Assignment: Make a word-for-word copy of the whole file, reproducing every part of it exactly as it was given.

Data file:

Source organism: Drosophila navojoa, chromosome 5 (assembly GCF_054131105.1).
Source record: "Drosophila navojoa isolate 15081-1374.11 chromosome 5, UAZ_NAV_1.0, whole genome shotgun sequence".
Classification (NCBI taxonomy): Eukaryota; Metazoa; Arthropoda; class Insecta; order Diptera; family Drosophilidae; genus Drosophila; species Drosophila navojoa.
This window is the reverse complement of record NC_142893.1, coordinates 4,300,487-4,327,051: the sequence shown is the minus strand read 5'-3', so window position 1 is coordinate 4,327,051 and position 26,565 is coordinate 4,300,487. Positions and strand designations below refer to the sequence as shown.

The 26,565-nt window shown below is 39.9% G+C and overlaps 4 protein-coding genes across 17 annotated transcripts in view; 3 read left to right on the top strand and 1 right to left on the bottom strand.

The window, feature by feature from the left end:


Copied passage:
Source organism: Drosophila navojoa, chromosome 5 (assembly GCF_054131105.1).
Source record: "Drosophila navojoa isolate 15081-1374.11 chromosome 5, UAZ_NAV_1.0, whole genome shotgun sequence".
Classification (NCBI taxonomy): Eukaryota; Metazoa; Arthropoda; class Insecta; order Diptera; family Drosophilidae; genus Drosophila; species Drosophila navojoa.
This window is the reverse complement of record NC_142893.1, coordinates 4,300,487-4,327,051: the sequence shown is the minus strand read 5'-3', so window position 1 is coordinate 4,327,051 and position 26,565 is coordinate 4,300,487. Positions and strand designations below refer to the sequence as shown.

The 26,565-nt window shown below is 39.9% G+C and overlaps 4 protein-coding genes across 17 annotated transcripts in view; 3 read left to right on the top strand and 1 right to left on the bottom strand.

The window, feature by feature from the left end: